On Christmas Eve a revolutionary unit of 500 Kriegsmarine mutinied against the government and abducted Berlin military governor Otto Wels. The dispute had started over possible looting of the Imperial Palace and an attempt by Wels to dissolve a potentially disloyal unit by withholding their pay, and had quickly escalated badly. When Ebert turned to the new police chief, Eichhorn refused the SPD order to forcibly remove the soldiers. With the police and a revolutionary unit aligned against him, Ebert cashed his insurance and deployed one of the few reliable German army units to force down the Kriegsmariners. The Christmas Eve skirmish opened with an artillery barrage on the imperial palace by Groener’s men, under the command of one Major Kurt von Schleicher. The troops bungled the attack badly, and the Kriegsmariners drove them off, the first real casualties of the revolution to date. Ebert’s “bloody Christmas” was a political mess, and on December 29th the USPD left the Commissar’s Council. Ebert kept the structure of revolution anyways, even as both sides grimly anticipated a civil war. To fill the now empty defense ministry, Ebert tapped the right leaning Gustav Noske, the only man who wanted the job. In his own words, “Someone must become the bloodhound. I will not shirk the responsibility.”
The bad blood between the SPD on one side, and the Spartacists, USPD, and the newly formed Kommunistiche Partei Deutschlands (KPD) was headed for a violent end. On January 4, 1919, Noske tried to remove police chief Eichhorn. The man refused, claiming only the revolution could depose him. In response the KPD membership voted overwhelmingly in favor of a second coup, and the Spartacist revolutionaries stormed out and took key locations across Berlin. One leftist leaflet set the stakes, “The Ebert-Scheidemann government intends, not only to get rid of the last representative of the revolutionary Berlin workers, but to establish a regime of coercion against the revolutionary workers. The blow which is aimed at the Berlin police chief will affect the whole German proletariat and the revolution.”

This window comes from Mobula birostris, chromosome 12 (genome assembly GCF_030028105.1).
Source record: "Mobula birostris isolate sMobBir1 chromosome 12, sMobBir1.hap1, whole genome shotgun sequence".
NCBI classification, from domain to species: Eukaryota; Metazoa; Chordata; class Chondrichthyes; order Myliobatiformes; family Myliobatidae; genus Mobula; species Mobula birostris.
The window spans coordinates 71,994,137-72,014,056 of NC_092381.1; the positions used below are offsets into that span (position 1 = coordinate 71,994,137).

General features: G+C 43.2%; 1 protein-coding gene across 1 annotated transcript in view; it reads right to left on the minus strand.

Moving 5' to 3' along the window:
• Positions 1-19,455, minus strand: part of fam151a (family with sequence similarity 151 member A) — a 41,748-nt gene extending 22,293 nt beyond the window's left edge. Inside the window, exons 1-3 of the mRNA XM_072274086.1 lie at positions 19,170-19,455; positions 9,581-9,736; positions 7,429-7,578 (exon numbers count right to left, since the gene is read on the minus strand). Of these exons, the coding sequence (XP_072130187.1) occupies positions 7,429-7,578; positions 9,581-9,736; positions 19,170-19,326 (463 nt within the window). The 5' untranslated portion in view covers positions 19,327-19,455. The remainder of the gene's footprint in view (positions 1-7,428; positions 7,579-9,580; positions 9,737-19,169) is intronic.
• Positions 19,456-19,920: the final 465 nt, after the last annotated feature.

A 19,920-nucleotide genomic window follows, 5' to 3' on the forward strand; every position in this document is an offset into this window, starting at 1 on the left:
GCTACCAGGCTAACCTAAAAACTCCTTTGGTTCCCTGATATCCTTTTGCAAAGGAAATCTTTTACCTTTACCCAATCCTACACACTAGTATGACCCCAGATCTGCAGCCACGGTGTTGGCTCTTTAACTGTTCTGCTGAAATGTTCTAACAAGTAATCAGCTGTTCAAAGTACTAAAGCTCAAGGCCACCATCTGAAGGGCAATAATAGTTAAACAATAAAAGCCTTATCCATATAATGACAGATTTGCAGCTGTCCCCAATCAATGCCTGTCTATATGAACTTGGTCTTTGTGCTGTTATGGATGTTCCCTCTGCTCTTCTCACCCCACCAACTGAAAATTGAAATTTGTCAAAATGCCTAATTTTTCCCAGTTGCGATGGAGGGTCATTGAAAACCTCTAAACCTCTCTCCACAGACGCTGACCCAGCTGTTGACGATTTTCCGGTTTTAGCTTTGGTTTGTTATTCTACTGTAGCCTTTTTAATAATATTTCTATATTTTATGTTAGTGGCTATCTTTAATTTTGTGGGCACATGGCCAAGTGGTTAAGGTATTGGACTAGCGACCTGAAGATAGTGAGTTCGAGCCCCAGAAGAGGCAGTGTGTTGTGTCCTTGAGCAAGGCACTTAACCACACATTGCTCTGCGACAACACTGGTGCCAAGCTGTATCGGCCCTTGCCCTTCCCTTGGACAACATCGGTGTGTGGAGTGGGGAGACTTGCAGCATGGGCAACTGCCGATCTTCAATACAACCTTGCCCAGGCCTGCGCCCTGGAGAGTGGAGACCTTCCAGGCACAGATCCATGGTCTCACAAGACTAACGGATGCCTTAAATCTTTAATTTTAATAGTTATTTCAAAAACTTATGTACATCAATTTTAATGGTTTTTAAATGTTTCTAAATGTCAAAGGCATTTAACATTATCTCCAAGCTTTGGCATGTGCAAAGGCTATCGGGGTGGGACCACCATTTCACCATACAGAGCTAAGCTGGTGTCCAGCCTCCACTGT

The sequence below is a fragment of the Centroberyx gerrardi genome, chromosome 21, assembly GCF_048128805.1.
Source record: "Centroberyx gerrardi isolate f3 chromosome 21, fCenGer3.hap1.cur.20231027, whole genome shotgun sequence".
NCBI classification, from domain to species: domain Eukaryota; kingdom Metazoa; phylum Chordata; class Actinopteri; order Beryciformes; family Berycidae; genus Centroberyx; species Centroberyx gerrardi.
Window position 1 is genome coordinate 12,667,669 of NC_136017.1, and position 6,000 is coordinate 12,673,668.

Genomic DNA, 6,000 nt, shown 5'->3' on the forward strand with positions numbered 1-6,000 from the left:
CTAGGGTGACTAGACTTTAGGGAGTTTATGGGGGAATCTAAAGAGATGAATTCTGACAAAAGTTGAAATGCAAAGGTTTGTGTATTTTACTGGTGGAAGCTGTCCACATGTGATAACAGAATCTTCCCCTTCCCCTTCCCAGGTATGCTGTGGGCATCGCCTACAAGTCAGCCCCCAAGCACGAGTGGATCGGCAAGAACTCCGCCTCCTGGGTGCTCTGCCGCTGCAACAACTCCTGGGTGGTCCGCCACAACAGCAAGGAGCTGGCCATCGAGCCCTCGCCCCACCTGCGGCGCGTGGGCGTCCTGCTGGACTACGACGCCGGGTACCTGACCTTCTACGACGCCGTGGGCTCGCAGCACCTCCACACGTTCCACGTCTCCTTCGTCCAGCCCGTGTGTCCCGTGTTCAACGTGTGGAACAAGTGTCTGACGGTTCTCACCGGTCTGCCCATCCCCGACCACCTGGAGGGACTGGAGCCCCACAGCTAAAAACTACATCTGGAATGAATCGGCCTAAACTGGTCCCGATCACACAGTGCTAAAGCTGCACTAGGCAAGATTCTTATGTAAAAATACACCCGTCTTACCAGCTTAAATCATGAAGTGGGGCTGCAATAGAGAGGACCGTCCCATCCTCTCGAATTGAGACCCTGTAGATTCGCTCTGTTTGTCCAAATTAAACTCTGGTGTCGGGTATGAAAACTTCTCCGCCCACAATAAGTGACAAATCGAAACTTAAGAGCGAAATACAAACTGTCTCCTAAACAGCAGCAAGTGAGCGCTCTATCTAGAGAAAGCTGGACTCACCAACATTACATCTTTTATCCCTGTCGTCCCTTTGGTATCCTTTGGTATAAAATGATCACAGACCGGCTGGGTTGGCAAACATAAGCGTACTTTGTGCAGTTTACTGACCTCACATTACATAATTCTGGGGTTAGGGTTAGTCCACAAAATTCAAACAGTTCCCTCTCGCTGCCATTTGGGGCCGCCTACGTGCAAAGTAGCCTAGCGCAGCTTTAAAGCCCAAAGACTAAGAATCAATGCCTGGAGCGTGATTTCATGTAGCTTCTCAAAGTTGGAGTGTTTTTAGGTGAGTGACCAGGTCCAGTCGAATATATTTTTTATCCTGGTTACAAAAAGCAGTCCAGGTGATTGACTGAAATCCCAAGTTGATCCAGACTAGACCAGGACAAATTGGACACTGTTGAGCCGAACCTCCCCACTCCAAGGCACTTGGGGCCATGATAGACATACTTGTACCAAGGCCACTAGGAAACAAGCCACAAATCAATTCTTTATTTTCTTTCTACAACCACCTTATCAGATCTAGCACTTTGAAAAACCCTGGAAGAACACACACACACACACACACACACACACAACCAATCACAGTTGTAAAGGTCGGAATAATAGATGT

But the KPD’s most prominent leaders were not optimistic about their chances. Both Rosa Luxemburg and Karl Liebknecht had voted against the insurrection, correctly believing that while support for the Spartacists was strong in Bavaria, Berlin and a few other cities, it was nowhere else to be had in Germany. But the party had voted, and they duly took control of the proletarian government. Their manifesto concludes with bold words:
Only beneath the triumphant flag of the Socialist world revolution should peace be made.
Workers of all countries! We call on you to carry out the work of Socialist liberation, to restore to violated humanity a human shape, and to realize the phrase with which we formerly often greeted and parted from one another—The International will save the human race!”
 Storer, C. (2013). A short history of the Weimar Republic. I.B. Tauris Press.
 Ebert wasn’t exactly planning to bring back the Mustachioed Kaiser Wilhelm II, but rather one of his grandsons.
 Armistice Day. Or under the more generic American label Veteran’s Day.
 “Eichhorn” means “squirrel” in German, which must have opened the doors to some choice name calling when Emil was accused of hoarding food and war profiteering.
 A good name to remember.
 Ratliffe, W.G. (1980). The Political Career of Gustave Noske, 1918-1920. Master of Arts Thesis in History. Available at: https://ttu-ir.tdl.org/ttu-ir/bitstream/handle/2346/14831/31295002439650.pdf?sequence=1
 Steyer 1997
 Crawford, T. (1920). Manifesto of the German Sparticists. Available at: https://www.marxists.org/history/international/social-democracy/call/1919/30.htm